France's 72-year-old President strode from the Val-de-Grâce military hospital with a cheery wave, before making a longish speech to journalists and a crowd of well-wishers.
The crowd - chanting "Chi-rac, Chi-rac" - consisted mostly of supporters from his rural fiefdom in Corrèze, who were bused 300 miles to the Paris suburbs for the occasion.
The manner of the President's leaving hospital appeared to have been carefully choreographed by his image adviser and daughter, Claude, to respond to the rumours swirling through the media-political village of Paris in recent days.
These included: "The President cannot walk properly"; "The President has lost part of vision"; "His speech is slurred"; "He will never be able to fly again".
Such rumours filled the vacuum left by the paucity of information on President Chirac's condition released from the military hospital at Val-de-Grâce. He was taken there last Friday with what was described as "un petit accident vasculaire" which had impaired his vision.
No one - not even the Prime Minister, Dominique de Villepin - was told until the following morning. Further medical bulletins were reassuring but vague.
It appeared - but was never clearly stated - that M. Chirac had suffered a "mini-stroke", or minor failure of a cerebral vein. The president of the French equivalent of the British Medical Association - the Conseil National de l'Ordre des Medécins, Jacques Roland, complained on Wednesday that the bulletins were being issued not by doctors but by spin-doctors.
"They are being written not by anyone with medical training but by his political advisers," M. Roland said. The hospital denied it.
President Chirac duly looked hale and hearty as he strode from the hospital yesterday.
There was no sign of slurred speech as he launched into a long statement, mostly about the excellence of the care he had received and how lucky France was to have such an excellent heath service.
"I feel in very good form," M. Chirac said, but admitted that his doctors had told him to be "raisonnable" (careful) for another week.
"I will be as reasonable as possible because I am a disciplined man," M. Chirac said, smiling.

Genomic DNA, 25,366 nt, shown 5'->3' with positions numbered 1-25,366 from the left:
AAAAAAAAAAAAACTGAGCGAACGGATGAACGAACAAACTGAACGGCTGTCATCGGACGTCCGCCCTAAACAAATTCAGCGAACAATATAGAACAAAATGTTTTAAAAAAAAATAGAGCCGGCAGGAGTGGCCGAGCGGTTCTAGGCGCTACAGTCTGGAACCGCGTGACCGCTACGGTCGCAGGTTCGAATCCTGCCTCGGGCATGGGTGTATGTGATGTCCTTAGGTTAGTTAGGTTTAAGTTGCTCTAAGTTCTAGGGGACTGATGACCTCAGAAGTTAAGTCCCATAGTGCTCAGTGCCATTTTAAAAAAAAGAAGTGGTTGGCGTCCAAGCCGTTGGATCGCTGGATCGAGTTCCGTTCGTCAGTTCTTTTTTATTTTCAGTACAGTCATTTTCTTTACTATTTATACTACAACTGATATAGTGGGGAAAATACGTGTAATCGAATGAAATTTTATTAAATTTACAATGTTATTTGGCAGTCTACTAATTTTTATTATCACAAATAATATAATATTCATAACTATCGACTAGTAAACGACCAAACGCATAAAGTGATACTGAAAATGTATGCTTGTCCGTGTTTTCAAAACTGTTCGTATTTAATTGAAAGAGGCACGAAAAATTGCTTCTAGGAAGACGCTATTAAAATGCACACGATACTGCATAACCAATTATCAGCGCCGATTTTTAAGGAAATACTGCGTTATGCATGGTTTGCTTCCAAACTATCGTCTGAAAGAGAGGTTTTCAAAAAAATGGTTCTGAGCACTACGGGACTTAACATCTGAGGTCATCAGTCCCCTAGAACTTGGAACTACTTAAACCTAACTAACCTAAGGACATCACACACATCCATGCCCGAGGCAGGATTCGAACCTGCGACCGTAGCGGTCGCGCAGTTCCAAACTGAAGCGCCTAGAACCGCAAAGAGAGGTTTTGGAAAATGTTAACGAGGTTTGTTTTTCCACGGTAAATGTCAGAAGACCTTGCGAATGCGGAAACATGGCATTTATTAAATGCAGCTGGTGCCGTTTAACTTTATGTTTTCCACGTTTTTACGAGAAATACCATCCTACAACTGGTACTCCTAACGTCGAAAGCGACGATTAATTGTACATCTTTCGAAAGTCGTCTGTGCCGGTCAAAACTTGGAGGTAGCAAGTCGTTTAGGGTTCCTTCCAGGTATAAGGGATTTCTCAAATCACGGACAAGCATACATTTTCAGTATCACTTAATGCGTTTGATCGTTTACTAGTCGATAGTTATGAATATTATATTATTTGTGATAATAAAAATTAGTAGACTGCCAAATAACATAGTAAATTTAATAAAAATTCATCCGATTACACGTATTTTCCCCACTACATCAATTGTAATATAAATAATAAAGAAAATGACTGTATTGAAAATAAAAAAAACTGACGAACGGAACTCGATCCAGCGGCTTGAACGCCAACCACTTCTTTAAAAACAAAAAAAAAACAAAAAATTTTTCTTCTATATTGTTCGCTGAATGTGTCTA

His doctors have advised him against air travel for the next six weeks, meaning that he will be unable to fly as planned to New York next week to a global summit on world poverty and reform of the United Nations.
His performance yesterday left many questions unanswered. If the President's illness was temporary and minor, why did he stay in hospital for so long? Why was no picture, or television footage, of the convalescent President allowed? Why were the medical bulletins so circumspect? The rumours which flooded Paris were fuelled by the poor record of past presidents in admitting to serious ailments.
When Georges Pompidou died in 1974, it was the first time that most French people knew that he had a life-threatening form of cancer. President François Mitterrand disguised a less acute form of cancer for all 14 years of his double term of office. Serious or not, President Chirac's "little accident" appears to rule out all possibility of his running for an unprecedented third term in 2007. This, at least, is the opinion of French political commentators of left and right.
The decision to bus a crowd of Chirac supporters to Val-de-Grâce to show how "popular" the President remains suggests that "le clan Chirac" may have a different opinion.
The President's illness has launched a whirlwind of speculation about his successor, especially in his own centre-right camp.
M. de Villepin is emerging as a strong rival for the succession to Nicolas Sarkozy, the Interior Minister, and has been the main beneficiary of the President's "petit accident". He took the President's place at the weekly cabinet meeting on Wednesday and will replace M. Chirac at the UN summit.